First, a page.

An idea for unique bundles include a unique USB thumb-drive with hand-painted artwork that offers the entire back catalog of studio albums, plus free admission to all shows for the next year. The more unique, limited edition and exclusive you can make these bundles, the more people will be willing to seek them out, not to mention pay a premium for them.

13) Contest/ Drawing: This is a great way to ensure longer-term engagement with fans. The drawing could be for free tickets, a free limited edition bundle of music or even something above and beyond like an opportunity to go out to dinner and hang out with the band.

14) Picture Board: Remember the idea of the main attraction? (see above).  Using a picture board is an opportunity for the artist(s) to establish a stronger connection with fans, meanwhile advertising the merch in order to increase sales. Start taking pictures of the artists with fans who are either wearing or holding up newly purchased merch. Then compile a huge collection of the pictures taken and display the picture board either behind the table or to the side of the table. Make sure it is visible and most importantly, make sure to include a band member in the pictures!

15) Branch Out Beyond The Table:
Though the purpose of this list is to make the merch table itself more effective, the ultimate goal is to increase revenue and fan engagement. Grab a few friends and have them walk around the venue in a crisp new band shirt with their own mailing list sign-up sheet, some albums for sale, a few t-shirts for sale (especially the one they are wearing) and some FREE stickers or buttons. The idea here is to engage as many attendees as possible and to direct them back to the actual merch table where they can interact with the band members, buy an increased level of merch because of this new connection to the band and will walk away with a great, personal experience from the show rather than just a ‘fun time’.

Using a merch table to increase sales is always good, but if used properly it can be so much more than that. If you are going to take the time, effort and money to plan out and finance the merchandise for your tour, make sure you have taken all of these things into consideration to ensure that you maximize revenue and fan engagement at every show.

What other ideas have you used to make your merch table more effective?

Jonathan Ostrow (@miccontrol) is the co-founder of MicControl, a music blogging network based on a social networking platform.

Reader Comments (15)

Really helpful info.. and not just for musicians!

September 7 | Unregistered CommenterJonii

Always announce that folks can pick up a free download token from the merch table.

This 'kills 2 birds with one stone'

1. It drives more traffic to the table and therefore more sales of other items and,
2. The download link on the token (modified business free cards from vistaprint work great!) leads them to a sign-up page on your website.


September 7 | Unregistered CommenterAndy (Viral Gigs)

Great advice Andy, thank you for your input!

September 7 | Unregistered CommenterJon Ostrow

A great post, with lots of good info!

[you might want to fix the typo in the title tho]

September 7 | Registered CommenterMatthew Hiscock

Excellent article Jonathan, thanks for the great tips which will come in handy as we prep our own merch (getting DVDs edited and ready to go - any advice here?). Also, we sponsor a mock negotiation of merch and endorsement deals on Sep 30 here in LA. May we have permission to reprint your article (with full attribution and link to your We site of course) and distribute it at our event? Happy to provide more details if needed, thank you again.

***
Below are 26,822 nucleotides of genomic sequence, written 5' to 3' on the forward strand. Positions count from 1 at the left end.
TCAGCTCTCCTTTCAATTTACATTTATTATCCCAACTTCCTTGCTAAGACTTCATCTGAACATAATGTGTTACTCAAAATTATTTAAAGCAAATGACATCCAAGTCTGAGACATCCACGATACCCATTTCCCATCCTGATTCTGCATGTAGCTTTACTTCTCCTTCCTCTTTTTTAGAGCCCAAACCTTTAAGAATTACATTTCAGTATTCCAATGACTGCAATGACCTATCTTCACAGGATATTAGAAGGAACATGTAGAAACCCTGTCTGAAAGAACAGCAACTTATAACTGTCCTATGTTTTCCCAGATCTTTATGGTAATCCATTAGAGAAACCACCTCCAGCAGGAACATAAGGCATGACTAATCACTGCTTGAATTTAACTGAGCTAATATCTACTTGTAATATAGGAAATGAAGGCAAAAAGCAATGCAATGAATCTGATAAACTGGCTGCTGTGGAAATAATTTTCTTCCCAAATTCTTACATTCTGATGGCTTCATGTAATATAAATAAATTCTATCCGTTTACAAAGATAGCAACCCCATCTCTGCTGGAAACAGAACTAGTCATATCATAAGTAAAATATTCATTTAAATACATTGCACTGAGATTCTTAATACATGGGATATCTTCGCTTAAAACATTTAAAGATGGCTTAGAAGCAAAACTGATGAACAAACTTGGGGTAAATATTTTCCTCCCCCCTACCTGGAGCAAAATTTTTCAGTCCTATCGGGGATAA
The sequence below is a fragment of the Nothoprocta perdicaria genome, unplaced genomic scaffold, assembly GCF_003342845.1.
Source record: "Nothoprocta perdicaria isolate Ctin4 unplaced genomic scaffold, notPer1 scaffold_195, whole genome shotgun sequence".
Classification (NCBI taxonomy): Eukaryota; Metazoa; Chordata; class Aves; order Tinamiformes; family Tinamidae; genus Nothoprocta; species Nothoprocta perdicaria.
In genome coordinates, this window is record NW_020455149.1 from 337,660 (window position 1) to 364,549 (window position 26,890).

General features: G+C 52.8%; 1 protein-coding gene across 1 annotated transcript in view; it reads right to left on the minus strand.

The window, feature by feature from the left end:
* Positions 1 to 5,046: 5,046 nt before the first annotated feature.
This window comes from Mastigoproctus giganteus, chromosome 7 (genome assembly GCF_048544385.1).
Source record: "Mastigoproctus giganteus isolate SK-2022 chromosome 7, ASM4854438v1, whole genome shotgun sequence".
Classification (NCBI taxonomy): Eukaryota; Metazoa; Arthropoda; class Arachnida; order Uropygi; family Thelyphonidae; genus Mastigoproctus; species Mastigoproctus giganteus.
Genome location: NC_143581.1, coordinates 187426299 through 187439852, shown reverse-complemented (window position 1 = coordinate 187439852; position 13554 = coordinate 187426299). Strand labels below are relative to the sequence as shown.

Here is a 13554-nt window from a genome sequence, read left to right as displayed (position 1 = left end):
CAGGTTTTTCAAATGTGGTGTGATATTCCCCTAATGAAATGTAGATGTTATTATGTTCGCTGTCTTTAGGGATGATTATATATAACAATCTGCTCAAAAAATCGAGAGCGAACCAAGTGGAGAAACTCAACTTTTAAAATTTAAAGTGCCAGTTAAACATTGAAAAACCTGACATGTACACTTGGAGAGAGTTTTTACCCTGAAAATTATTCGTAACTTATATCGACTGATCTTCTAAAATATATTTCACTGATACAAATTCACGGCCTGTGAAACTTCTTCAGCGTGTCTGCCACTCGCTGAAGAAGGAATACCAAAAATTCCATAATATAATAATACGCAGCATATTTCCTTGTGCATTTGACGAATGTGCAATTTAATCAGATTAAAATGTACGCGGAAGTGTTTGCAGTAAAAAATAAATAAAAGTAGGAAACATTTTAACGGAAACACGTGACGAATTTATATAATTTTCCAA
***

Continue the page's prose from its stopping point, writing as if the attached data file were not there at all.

Tess Taylor
National Association of Record Industry Professionals (NARIP)

September 8 | Unregistered CommenterTess Taylor

So glad someone that I respect from my area (Boston | mic control) is succeeding! Good article jon!

September 8 | Unregistered CommenterJosh/hw

@tess, You may absolutely reprint the article. Please get in touch with me via FB so that we can flesh out all of the details.

@Josh thanks for the support!

September 8 | Registered CommenterJonathan Ostrow

16) Have cute girls wearing your band T-shirt walking around with your email list.

17) Have a small computer letting people type in their contact info since lot of times people who have had a few too many don't see...m to write too clearly :-)

18) Have a text opt in to your email list

If you have an extra person available to physically walk around the audience during the middle of a performance asking for folks to sign up on the email list, I've found that gets me more new sign-ups than anything else. This tactic is better enforced when I meet and greet with the audience before and after the show (and during any set breaks).

I also like Erik's idea of having a laptop or netbook available to capture information right away.

Great post!

September 10 | Unregistered CommenterNick Venturella

Vinyl. Vinyl is the ultimate collector's fetish item, and 7's can be inexpensive to do in short (ltd edition) runs. Also include download tokens with these. Either 7 or 12 discs are a good way to sell music these days, and discourage pirating (or get people who already have mp3s to buy something collectable). I pretty much only by music on vinyl these days.

September 11 | Unregistered CommenterR. Ross Selavy

If the technology is available (or in the budget) pull the direct signals from the FOH engineer mixing the show. Sell direct to CD live albums. Fans love having a copy of the actual show they just attended.

September 21 | Unregistered CommenterJoe M.

@Joe Great advice! Ive been reading about this a lot lately. The technology has been around for quite awhile, but it seems like you would need a pretty significant rack of CD burners to pull this off. Either way, I appreciate the input, thank you!

September 21 | Registered CommenterJonathan Ostrow

Great post! i am a Hip hop artist and its so hard to find alternate ways of increasing revenue. however having a merch table in my genre of music is uncommon so having a table you're pretty much ahead of the rest. Id like to figure out what items could be offered at higher price levels to maximize income.

May 15 | Unregistered Commenterp8tience

11) Unique Collectables* Save your busted up drum heads and either draw up something unique on them or get some of your art work printed on them. I got about 5 heads saved up and for my local print shop when we get ready for our next tour.

Great suggestions by the way. I was happy to see we were doing over half of the things listed already.

December 6 | Unregistered CommenterTreeHouse!

So that cute singer isn't really interested in me, he just wants to get my merchandise $$$$... Darn.

May 15 | Unregistered Commenter@Sydney